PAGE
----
Understanding Carbon Arrows

Axis.jpgMany of today’s serious bowhunters are finding that
carbon arrows offer real benefits.  There are three kinds of carbon
arrows on the market right now: pultruded, cross-weave (internal
component) and carbon/aluminum composite.  Pultruded carbon shafts
have uni-directional fibers that don’t have enough burst strength
to withstand internal components.  Therefore, the point and nock
fit into outserts that go over the outside of the shaft
instead of inserts that go inside.  There hasn’t been much
innovation in pultruded carbon shafts recently.  Typically, they
are considered economical options to a company’s top of the line
carbon shafts and weigh approximately the same as SuperLite aluminum
sizes in the same stiffness range.

Internal component
carbon shafts are made with a cross-weave of carbon fibers in alternating
layers.  In this orientation the fibers
are able to counteract forces from the inside, permitting the shafts to support
traditional point inserts and nocks that slip inside the shaft.  Internal component carbon arrows are where
most of the latest developments have been centered.  They are available
from several companies and are much lighter in weight than aluminum

The final category of carbon arrows are hybrids, those composed of
both aluminum and carbon.  The most popular and prevelant of these
shafts is the Easton a/c/c.  Available in a variety of sizes these
arrows offer the straightness of an aluminum arrow combined with the
strength of a carbon arrow and are loved by bowhunters and archers who
demand the highest quality arrow available.  However, they do cost
significantly more than both standard carbon or aluminum arrows.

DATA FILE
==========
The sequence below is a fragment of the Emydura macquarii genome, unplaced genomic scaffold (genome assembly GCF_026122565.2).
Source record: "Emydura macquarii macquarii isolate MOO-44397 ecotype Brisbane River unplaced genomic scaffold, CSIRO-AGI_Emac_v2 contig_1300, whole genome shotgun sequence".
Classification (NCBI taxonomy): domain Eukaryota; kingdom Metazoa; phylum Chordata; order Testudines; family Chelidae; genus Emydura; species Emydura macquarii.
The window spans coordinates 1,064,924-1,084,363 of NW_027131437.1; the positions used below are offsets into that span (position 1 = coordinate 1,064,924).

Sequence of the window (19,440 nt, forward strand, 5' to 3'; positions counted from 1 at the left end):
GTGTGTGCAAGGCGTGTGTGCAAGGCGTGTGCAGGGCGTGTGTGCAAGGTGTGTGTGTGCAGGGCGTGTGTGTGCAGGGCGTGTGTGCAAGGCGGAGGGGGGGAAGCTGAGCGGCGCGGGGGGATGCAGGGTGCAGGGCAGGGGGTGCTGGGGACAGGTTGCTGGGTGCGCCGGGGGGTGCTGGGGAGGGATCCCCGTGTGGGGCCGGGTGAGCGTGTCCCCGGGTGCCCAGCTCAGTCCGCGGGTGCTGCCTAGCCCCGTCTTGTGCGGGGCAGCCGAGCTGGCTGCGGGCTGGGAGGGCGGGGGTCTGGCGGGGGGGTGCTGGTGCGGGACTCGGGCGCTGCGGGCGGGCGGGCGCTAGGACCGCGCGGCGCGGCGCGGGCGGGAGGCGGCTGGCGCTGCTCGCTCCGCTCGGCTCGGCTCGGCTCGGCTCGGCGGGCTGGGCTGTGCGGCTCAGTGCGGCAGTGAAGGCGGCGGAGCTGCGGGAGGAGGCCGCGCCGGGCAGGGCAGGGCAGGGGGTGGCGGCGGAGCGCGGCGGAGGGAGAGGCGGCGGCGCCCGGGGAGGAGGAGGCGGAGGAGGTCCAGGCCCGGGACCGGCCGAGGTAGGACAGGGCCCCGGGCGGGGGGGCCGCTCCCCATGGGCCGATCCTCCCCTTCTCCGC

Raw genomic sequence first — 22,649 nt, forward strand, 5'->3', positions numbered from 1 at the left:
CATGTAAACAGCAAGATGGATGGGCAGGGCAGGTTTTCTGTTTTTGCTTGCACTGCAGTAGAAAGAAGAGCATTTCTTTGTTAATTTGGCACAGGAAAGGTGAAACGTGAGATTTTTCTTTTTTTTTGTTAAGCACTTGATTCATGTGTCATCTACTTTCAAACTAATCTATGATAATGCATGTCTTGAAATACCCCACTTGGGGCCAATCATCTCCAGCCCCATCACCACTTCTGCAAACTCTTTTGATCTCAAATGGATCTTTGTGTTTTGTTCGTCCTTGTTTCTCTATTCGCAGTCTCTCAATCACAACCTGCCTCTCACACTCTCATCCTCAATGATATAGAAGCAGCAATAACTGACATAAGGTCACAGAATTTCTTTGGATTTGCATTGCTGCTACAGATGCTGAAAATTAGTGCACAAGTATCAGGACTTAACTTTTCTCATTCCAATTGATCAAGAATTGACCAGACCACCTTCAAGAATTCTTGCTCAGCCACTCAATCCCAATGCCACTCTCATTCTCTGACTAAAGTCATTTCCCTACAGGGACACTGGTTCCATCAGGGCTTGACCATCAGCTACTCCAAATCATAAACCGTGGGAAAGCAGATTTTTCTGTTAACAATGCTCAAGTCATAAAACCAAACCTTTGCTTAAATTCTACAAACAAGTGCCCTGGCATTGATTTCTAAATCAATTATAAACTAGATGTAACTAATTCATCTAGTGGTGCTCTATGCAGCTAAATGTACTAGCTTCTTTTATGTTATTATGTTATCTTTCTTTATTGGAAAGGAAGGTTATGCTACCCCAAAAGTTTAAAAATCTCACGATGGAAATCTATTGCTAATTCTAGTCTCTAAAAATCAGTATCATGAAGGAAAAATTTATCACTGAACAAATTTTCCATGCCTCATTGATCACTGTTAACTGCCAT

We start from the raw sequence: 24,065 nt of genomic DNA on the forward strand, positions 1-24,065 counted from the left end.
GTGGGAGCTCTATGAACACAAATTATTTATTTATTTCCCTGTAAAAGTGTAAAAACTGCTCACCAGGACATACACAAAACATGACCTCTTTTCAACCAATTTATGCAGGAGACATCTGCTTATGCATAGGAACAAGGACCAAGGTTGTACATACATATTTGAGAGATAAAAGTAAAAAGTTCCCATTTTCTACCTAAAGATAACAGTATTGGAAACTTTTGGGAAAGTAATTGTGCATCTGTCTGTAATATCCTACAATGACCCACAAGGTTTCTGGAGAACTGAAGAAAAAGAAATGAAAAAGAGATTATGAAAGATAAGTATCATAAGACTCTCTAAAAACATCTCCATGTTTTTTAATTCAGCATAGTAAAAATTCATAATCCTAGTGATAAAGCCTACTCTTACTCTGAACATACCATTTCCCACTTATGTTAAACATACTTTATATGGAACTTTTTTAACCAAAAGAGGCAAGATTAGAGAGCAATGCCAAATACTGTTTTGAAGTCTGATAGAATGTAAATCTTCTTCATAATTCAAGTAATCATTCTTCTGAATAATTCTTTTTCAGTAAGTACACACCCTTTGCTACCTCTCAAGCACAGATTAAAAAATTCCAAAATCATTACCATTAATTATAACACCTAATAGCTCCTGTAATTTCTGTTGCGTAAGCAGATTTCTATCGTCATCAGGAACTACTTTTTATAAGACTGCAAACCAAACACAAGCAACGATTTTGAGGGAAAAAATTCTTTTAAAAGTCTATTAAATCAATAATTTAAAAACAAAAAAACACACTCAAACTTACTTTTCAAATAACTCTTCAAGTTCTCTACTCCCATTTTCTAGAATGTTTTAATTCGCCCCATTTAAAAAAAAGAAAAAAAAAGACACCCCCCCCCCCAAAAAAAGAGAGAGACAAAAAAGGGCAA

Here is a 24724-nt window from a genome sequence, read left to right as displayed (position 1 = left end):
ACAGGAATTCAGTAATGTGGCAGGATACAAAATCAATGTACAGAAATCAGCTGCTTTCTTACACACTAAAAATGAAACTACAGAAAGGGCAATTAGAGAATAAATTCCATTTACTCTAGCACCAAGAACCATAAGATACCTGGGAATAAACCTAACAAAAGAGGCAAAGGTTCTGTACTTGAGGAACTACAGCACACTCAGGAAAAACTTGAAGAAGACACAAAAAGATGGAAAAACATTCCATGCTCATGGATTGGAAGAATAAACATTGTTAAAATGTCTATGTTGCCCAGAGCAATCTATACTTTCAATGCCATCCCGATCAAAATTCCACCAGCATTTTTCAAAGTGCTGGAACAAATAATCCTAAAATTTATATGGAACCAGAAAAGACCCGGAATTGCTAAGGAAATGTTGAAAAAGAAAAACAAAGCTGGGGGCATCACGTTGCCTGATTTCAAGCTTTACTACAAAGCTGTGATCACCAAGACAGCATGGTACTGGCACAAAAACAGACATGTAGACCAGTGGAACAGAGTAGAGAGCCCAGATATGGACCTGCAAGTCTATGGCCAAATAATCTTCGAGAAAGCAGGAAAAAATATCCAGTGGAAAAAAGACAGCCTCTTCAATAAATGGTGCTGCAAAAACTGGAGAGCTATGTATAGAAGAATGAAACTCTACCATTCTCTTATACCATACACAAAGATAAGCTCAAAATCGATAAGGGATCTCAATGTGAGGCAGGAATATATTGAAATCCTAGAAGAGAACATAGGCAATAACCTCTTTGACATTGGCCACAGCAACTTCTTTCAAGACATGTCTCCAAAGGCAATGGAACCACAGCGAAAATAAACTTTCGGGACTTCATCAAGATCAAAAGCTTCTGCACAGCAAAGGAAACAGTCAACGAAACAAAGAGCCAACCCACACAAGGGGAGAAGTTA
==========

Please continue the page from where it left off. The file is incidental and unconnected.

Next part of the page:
While all styles of carbon arrows tend to be more bend-resistant and
penetrate significantly better than aluminum, they share one
disadvantage.  Carbon arrows are smaller in diameter and require
that the arrow rest be positioned with the support arms closer
together.  This makes it more difficult to achieve perfect arrow
flight as the fletching has less room to pass through.  Although
the rather recent advances in total containment and dropaway arrow
rests have eliminated many of the fletching clearance problems of
two-prong rests and are gaining popularity with archers every day.


Testing done by AFC/Game Tracker, and confirmed several times since, has shown
that small diameter shafts (especially those made of carbon) produce better
penetration than large diameter shafts of the same weight shooting the same
broadheads.  This is due to the reduced amount of surface area, and therefore reduced friction, of carbon shafts.

Just recently, several companies have begun producing even smaller
diameter, thicker walled carbon shafts that have quickly gained
popularity with bowhunters across the globe.  Shafts such as the
Eason Axis ST, Beman Max 4, and Carbon Express Maxima are
micro-diameter carbon shafts that pack the punch of an aluminum arrow.


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